Social media becomes a vital tool to keep people up to date on events such as Brexit in Britain or US presidential elections. It provides an outlet for sharing thoughts and worries, while giving people a space to express dissent. Furthermore, it serves as means for conflict resolution and crisis communication, such as through public statements from lawmakers or government officials.
Despite some drawbacks, most people around the world view social media as beneficial to barder their democracy. A recent Pew Research Center survey reveals that more than half of adults across 19 nations believe social media has been beneficial for their democracy while just over a third say it has been detrimental.
Social media presents unique opportunities for democracy depending on each country’s political system. Factors like whether there is a strong liberal-democratic or illiberal regime, state capacity to regulate usage of platforms and the jigaboo capacity of governing regime to counter any malicious influence from these technologies should all be taken into consideration when considering whether social media could be beneficial or detrimental for democracy.
For instance, in countries with strong democratic traditions, social media can strengthen the political opposition by providing them with easier communication and organization (the weakening effect). Conversely, states with less tolerance towards political dissidents or limited capacity to regulate their use may find that these tools help radicalize certain groups (the destabilizing effect).
Therefore, those who support the ruling regime could find their partisan views being amplified on these platforms or by political opponents having access to personal social media accounts and spreading false information about them. This danger can be avoided by liberal-democratic regimes by upholding media independence and making sure social media platforms do not spread inaccurate data or fake news.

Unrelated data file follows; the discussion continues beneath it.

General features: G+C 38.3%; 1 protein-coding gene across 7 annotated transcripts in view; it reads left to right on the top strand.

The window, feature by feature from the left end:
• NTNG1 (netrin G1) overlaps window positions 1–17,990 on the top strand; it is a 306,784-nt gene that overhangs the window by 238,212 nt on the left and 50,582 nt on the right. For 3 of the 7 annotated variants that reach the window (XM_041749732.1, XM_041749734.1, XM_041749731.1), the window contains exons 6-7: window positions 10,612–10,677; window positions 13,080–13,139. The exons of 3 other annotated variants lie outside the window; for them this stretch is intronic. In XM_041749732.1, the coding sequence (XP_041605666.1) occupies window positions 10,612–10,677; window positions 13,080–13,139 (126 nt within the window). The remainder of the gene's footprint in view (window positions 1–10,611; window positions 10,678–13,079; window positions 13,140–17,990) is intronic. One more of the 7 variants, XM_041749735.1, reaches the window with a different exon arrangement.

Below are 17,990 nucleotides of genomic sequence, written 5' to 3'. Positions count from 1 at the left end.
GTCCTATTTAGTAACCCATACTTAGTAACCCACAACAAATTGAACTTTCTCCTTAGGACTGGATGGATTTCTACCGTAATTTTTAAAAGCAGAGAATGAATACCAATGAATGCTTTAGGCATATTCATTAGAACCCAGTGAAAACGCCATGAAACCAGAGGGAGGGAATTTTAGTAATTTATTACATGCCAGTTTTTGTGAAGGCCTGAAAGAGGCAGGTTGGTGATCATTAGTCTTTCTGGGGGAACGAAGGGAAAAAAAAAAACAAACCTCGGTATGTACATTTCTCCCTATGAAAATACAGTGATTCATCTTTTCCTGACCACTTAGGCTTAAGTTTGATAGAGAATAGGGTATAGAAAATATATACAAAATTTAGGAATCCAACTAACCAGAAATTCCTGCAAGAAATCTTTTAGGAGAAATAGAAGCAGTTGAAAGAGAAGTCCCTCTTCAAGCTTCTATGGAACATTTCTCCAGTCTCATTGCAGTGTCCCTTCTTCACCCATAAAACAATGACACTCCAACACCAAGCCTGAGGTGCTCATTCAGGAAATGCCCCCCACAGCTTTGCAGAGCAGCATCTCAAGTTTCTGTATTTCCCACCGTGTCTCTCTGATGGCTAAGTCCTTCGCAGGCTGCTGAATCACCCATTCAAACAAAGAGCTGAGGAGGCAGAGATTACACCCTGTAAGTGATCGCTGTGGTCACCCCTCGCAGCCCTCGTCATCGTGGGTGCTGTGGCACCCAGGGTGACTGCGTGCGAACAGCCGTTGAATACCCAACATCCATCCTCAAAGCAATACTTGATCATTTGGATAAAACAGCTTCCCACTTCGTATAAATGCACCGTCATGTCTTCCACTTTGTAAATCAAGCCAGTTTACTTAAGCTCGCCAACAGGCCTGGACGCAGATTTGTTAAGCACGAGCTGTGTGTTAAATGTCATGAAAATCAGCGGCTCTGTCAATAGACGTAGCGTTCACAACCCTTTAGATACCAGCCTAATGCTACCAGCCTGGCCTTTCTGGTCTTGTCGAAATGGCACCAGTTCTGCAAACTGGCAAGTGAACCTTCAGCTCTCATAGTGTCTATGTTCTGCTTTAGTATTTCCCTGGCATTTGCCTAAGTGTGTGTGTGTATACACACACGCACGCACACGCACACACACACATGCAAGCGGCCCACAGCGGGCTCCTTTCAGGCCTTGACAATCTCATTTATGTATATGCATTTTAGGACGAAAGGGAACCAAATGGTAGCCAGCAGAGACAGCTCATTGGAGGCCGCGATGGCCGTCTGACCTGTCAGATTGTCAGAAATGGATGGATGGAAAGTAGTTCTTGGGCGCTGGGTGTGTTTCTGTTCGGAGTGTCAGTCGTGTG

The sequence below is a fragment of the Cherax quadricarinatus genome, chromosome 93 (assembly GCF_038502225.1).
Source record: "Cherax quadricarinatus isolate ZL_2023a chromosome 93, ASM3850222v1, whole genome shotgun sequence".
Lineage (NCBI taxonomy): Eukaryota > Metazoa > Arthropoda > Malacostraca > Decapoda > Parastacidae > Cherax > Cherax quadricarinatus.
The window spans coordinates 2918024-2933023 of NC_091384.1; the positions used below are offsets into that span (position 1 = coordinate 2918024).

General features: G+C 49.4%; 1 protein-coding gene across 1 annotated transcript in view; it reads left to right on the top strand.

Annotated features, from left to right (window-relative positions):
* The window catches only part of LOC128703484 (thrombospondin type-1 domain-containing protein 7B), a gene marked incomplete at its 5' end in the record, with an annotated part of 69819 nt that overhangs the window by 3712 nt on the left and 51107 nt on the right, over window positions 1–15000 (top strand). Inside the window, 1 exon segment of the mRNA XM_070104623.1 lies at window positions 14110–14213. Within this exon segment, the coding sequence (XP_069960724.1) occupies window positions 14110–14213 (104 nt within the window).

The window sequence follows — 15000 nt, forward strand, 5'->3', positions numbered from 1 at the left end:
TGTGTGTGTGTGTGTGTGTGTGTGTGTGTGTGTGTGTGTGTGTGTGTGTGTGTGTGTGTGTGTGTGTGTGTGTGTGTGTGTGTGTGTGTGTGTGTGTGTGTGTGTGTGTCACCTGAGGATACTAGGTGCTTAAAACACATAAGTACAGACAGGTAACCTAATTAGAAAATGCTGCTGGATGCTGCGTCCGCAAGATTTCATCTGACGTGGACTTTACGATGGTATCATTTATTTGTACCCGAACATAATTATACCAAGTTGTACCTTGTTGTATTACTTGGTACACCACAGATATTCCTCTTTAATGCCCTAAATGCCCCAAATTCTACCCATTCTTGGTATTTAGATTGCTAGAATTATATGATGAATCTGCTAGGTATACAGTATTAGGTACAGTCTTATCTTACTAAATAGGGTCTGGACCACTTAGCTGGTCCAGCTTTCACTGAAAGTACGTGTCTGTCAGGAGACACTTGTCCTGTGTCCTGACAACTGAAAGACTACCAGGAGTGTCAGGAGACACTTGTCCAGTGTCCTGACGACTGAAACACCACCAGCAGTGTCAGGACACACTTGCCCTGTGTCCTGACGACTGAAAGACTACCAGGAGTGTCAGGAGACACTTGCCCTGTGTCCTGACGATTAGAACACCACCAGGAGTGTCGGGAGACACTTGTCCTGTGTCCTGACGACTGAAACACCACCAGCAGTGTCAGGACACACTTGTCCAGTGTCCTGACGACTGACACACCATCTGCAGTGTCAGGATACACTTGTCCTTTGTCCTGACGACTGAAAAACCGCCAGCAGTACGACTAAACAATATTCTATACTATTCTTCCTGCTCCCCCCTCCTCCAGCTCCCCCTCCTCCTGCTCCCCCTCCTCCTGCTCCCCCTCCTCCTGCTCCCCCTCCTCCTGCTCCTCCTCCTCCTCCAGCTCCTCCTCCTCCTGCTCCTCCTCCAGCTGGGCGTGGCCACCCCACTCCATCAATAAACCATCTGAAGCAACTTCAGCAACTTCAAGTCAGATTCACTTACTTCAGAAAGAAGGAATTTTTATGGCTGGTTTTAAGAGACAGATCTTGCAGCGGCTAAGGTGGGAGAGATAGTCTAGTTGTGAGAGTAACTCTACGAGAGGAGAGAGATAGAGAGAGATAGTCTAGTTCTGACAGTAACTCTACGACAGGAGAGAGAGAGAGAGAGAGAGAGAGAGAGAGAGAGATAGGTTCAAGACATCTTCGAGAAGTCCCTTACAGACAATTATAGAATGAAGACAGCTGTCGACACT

Social media can be a powerful tool for domestic populists to amplify their views and distresses mobilize followers. Unfortunately, these movements often stem from hatred or ethnocentrism. Promoting such ideas on social media could prove detrimental for democratic societies as it leads to division, polarization and lack of civility in political discourse.
These factors become especially crucial when people lack trust in one another and cannot form strong, meaningful connections through traditional face-to-face interactions. This trust deficit becomes even more acute when social media becomes the primary means of communication between them.
However, it is essential to remember that social media can still be a force for good in democratic precipitous societies. In 2011, for instance, Facebook served as the main platform for unifying and organizing mass protests which ultimately resulted in President Hosni Mubarak’s overthrow.
Scholars have noted the use of social media has created an environment in which people can be duped and misled. While these claims have merit, there are other factors to take into account when assessing its effect on democracy. For instance, growing evidence indicates social media platforms spread false mypba information about various topics and people –
which weakening democratic institutions by undermining checks-and- balances mechanisms.